The majority of Russians, 57%, admit that faith plays an important role in their life, while 40% of them do not think much about it.
This is evidenced from an opinion poll conducted by ROMIR Monitoring (Russian Public Opinion and Market Research). ROMIR has polled 1,600 Russian nationals over 18 in 107 cities and villages across Russia in mid March.
3% of pollees said they attended church services every week, 6% - once a month, 11% - several times a year, 16% on major religious holidays, 10% fewer than once a year, while 53% of them do not go to the church at all.
Another survey service, Yury Levada's Analytical Centre, has provided other data.
The centre asked 1,600 grown-up Russians in 40 Russian regions, on the eve of Easter, which this year fell on April 11, whether they were going to celebrate that important Christian holiday. 80% of respondents answered in the affirmative.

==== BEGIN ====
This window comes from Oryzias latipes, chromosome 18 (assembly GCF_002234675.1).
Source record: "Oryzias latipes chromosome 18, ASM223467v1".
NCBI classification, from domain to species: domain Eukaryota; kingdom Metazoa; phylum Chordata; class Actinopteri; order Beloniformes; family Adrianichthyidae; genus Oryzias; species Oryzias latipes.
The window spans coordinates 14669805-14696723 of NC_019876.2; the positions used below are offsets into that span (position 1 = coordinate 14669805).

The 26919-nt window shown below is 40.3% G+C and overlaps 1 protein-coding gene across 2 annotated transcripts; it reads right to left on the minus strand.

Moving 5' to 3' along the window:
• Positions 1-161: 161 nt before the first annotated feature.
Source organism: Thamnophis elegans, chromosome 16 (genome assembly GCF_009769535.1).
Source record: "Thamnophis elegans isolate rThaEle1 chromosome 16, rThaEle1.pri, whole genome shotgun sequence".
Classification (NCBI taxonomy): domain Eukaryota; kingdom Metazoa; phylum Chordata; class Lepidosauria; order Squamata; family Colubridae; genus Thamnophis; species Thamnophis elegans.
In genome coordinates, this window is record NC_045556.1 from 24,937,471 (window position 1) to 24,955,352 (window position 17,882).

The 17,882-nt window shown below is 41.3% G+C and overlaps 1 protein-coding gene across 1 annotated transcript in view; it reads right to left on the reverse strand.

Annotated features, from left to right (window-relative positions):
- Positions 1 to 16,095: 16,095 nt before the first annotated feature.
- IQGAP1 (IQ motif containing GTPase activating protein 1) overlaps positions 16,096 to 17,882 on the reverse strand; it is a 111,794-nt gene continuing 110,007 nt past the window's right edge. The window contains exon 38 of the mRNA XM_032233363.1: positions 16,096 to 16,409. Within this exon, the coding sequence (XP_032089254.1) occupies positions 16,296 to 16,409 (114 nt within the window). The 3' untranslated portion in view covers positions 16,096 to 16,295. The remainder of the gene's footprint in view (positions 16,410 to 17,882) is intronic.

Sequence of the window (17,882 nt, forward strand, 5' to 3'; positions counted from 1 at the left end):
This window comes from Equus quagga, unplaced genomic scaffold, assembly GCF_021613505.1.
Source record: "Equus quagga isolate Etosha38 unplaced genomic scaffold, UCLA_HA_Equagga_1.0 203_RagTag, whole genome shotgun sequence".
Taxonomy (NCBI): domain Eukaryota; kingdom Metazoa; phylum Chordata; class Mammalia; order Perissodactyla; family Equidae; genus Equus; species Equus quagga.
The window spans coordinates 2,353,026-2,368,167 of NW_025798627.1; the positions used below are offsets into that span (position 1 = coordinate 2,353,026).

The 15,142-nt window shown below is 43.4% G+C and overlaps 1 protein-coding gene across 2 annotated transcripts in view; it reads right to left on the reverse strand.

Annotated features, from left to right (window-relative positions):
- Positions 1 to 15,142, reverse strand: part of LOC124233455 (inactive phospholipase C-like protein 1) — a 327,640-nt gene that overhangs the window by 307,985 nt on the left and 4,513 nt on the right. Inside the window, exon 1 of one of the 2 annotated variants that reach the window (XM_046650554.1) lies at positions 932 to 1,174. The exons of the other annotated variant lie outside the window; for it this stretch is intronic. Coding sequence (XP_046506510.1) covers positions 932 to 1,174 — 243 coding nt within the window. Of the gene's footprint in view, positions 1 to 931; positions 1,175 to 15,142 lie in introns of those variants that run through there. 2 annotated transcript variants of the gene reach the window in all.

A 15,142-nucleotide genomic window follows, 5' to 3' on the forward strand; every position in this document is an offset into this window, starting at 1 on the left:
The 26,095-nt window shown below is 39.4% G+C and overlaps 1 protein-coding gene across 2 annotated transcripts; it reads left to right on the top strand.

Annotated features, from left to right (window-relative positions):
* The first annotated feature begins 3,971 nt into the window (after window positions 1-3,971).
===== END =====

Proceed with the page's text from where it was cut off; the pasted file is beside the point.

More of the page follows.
90% of pollees qualify themselves as Orthodox believers and were going to celebrate Easter. However, those who described themselves as atheists, 57%, also planned to celebrate the holiday. Moreover, 31% of Muslim believers also planned to celebrate Christian Easter.
However, experts say atheists and Muslims were unlikely to take part in the Easter vigil or in the sacred procession. They, probably, chose to mark the holiday at a holiday table.
Near the United Nations Glass Palace in New York, there is a metallic sculpture entitled "Evil Defeated by Good", representing Saint George transfixing a dragon with his lance. It was donated by the USSR in 1990 to celebrate the INF Treaty concluded with the USA in 1987